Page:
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Given two columns (perhaps from a data frame) of equal length N, how can I produce a column of length 2N with the odd entries from the first column and the even entries from the second column?

Suppose I have the following data frame

df.1 <- data.frame(X = LETTERS[1:10], Y = 2*(1:10)-1, Z = 2*(1:10))

How can I produce this data frame df.2?

i <- 1
j <- 0
XX <- NA
while (i <= 10){
XX[i+j] <- LETTERS[i]
XX[i+j+1]<- LETTERS[i]
i <- i+1
j <- i-1

df.2 <- data.frame(X.X = XX, Y.Z = c(1:20))
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Here's another way you may be interested. –  Arun Jul 13 '13 at 5:26
you can extend it to multiple vectors by having them in a list and doing: unlist(ll)[order(sequence(vapply(ll, length, 0L)))] –  Arun Jul 13 '13 at 5:34
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6 Answers

up vote 4 down vote accepted

ggplot2 has an unexported function interleave which does this.

Whilst unexported it does have a help page (?ggplot2:::interleave)

with(df.1, ggplot2:::interleave(Y,Z))
## [1]  1  2  3  4  5  6  7  8  9 10 11 12 13 14 15 16 17 18 19 20
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Interesting. I wrote my own interleave, not realizing there's already one sitting in a widely-used package. –  Glen_b Apr 23 '13 at 2:20
This is a fantastic solution. Easily extensible to multiple vectors too! –  Hugh Apr 23 '13 at 12:46
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If I understand you right, you want to create a new vector twice the length of the vectors X, Y and Z in your data frame and then want all the elements of X to occupy the odd indices of this new vector and all the elements of Y the even indices. If so, then the code below should do the trick:

foo<-vector(length=2*nrow(df.1), mode='character')

foo[seq(from = 1, to = 2*length(df.1$X), by=2)]<-as.character(df.1$X)
foo[seq(from = 2, to = 2*length(df.1$X), by=2)]<-df.1$Y

Note, I first create an empty vector foo of length 20, then fill it in with elements of df.1$X and df.1$Y.



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This is a narrow second to the ggplot2:::interleave() solution. Yours seems safer but just a bit longer! –  Hugh Apr 23 '13 at 12:45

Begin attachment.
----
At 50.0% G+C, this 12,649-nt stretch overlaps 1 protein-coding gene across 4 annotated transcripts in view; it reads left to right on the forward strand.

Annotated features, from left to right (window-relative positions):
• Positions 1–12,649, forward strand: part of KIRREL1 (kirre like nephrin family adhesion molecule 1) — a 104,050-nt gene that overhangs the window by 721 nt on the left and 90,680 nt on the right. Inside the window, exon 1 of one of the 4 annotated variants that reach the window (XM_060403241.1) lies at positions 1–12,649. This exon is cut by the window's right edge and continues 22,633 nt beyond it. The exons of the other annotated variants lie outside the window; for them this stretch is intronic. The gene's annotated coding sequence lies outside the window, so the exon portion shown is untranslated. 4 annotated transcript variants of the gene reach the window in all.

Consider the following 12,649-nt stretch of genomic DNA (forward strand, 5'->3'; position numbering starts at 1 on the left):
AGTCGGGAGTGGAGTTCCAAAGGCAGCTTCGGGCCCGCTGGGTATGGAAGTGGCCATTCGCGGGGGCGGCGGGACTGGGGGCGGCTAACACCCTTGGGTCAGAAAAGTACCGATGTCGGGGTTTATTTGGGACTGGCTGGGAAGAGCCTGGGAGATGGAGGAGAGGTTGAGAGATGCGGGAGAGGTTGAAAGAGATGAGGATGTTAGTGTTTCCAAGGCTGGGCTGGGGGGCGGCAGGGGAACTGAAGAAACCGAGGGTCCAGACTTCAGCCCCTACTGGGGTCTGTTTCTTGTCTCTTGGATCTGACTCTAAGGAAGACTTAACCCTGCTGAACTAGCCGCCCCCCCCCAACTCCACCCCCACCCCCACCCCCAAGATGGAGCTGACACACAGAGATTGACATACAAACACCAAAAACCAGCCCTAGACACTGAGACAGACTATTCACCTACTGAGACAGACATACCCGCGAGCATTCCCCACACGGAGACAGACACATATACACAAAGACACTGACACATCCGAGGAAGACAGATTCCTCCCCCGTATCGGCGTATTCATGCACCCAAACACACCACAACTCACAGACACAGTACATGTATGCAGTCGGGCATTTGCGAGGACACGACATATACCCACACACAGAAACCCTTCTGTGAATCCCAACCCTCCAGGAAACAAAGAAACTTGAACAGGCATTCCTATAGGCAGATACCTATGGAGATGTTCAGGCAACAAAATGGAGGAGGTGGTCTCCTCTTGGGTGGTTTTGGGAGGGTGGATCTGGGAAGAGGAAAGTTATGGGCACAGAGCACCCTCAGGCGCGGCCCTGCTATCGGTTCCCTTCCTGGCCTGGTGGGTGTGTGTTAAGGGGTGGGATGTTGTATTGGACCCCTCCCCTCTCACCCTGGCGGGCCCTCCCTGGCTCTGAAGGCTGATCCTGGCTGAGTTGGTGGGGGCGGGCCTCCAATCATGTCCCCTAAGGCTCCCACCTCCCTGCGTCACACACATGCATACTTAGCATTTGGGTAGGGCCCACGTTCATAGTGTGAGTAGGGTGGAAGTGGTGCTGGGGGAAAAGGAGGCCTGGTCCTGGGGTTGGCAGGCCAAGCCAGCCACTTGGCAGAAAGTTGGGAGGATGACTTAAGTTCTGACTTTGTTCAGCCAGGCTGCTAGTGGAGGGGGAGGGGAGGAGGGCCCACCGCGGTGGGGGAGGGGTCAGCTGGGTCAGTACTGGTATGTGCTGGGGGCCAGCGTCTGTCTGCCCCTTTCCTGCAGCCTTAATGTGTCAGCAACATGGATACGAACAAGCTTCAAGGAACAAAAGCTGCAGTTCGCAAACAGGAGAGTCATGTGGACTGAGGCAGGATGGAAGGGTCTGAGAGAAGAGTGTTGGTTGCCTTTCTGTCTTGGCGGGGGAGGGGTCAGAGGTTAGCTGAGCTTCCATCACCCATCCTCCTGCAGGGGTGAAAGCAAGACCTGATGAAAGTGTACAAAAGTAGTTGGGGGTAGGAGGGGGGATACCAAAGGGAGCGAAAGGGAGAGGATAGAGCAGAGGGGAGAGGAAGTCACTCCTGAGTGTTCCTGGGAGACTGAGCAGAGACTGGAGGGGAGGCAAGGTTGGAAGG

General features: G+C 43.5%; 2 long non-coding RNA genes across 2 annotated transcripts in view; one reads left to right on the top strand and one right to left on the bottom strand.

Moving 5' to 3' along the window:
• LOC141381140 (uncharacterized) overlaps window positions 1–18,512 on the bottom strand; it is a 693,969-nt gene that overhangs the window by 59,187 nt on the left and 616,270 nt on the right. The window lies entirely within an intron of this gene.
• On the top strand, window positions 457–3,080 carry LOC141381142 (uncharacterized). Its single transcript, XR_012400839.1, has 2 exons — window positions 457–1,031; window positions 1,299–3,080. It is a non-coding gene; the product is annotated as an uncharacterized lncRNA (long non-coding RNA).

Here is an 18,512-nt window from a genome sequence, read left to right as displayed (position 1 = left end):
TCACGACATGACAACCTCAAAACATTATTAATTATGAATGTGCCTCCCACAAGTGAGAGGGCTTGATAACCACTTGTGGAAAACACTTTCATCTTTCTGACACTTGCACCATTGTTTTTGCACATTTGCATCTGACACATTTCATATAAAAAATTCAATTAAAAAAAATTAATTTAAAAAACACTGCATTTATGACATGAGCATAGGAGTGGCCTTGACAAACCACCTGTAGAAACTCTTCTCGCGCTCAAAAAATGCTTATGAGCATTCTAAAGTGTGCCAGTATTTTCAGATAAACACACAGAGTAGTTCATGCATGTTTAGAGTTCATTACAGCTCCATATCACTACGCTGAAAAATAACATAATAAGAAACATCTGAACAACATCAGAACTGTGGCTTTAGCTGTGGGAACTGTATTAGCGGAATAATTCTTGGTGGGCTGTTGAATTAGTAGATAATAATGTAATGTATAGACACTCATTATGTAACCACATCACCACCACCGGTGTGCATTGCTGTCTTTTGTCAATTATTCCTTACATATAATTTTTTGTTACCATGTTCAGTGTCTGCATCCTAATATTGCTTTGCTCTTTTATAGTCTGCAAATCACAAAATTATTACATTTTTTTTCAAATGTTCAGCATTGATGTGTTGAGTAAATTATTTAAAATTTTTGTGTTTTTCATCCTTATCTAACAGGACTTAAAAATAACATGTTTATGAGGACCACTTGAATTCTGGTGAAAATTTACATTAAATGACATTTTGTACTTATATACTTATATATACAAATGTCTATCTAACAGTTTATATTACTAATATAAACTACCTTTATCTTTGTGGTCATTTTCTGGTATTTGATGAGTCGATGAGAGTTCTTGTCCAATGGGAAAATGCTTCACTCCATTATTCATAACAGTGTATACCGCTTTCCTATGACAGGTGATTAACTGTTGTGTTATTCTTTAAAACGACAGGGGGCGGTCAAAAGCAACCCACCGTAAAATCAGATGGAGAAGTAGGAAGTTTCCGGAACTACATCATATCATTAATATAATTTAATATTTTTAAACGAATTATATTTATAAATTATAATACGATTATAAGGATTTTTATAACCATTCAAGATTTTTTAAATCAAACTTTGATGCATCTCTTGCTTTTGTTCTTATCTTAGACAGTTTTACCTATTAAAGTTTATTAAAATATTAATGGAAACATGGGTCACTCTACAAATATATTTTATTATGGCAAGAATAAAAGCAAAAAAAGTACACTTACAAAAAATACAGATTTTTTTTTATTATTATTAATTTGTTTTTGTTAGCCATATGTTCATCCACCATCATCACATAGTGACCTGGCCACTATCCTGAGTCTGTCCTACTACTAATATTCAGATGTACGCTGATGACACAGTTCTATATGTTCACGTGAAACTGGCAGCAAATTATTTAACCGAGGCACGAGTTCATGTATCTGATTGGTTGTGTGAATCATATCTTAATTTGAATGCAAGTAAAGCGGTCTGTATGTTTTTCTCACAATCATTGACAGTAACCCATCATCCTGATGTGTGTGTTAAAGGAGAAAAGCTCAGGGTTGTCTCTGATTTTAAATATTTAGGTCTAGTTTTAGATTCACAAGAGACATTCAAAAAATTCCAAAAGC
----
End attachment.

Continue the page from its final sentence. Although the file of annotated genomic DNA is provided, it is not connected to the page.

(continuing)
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You can use melt from reshape2:

foo <- melt(df.1, id.vars='X')

> foo
   X variable value
1  A        Y     1
2  B        Y     3
3  C        Y     5
4  D        Y     7
5  E        Y     9
6  F        Y    11
7  G        Y    13
8  H        Y    15
9  I        Y    17
10 J        Y    19
11 A        Z     2
12 B        Z     4
13 C        Z     6
14 D        Z     8
15 E        Z    10
16 F        Z    12
17 G        Z    14
18 H        Z    16
19 I        Z    18
20 J        Z    20

Then you can sort and pick the columns you want:

foo[order(foo$X), c('X', 'value')]
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Good solution for my example but it may be the case that ordering X gives the wrong result. –  Hugh Apr 23 '13 at 12:47
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Another solution using base R.

First index the character vector of the data.frame using the vector [1,1,2,2 ... 10,10] and store as X.X. Next, rbind the data.frame vectors Y & Z effectively "zipping" them and store in Y.X.

> res <- data.frame(
+   X.X = df.1$X[c(rbind(1:10, 1:10))],
+   Y.Z = c(rbind(df.1$Y, df.1$Z))
+ )
> head(res)
  X.X Y.Z
1   A   1
2   A   2
3   B   3
4   B   4
5   C   5
6   C   6
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You could also replace the X.X line with rep(df.1$X,each=2) –  thelatemail Apr 23 '13 at 4:43
Thanks! I'm new to R myself and find the best way to learn is to answer beginner Qs on SO. Great tip! –  Zelazny7 Apr 23 '13 at 11:51
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Assuming that you want what you asked for in the first paragraph, and the rest of what you posted is your attempt at solving it.

df.2=rbind(a, b)

If you want to group them by X.X as shown in your example, you can do:

arrange(df.2, X.X)
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Yes, sorry my example is misleading. It's meant to be a specific instance of the general problem and the corresponding solution. For illustrative purposes. –  Hugh Apr 23 '13 at 12:35
Got it. Judging by what you selected as your response, you were also just looking for the odd- vs. even-index split. I interpreted your question as looking for the odd- vs. even-VALUE split .... –  c.gutierrez Apr 23 '13 at 15:06
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A one two liner in base R:

test <- data.frame(X.X=df.1$X,Y.Z=unlist(df.1[c("Y","Z")]))
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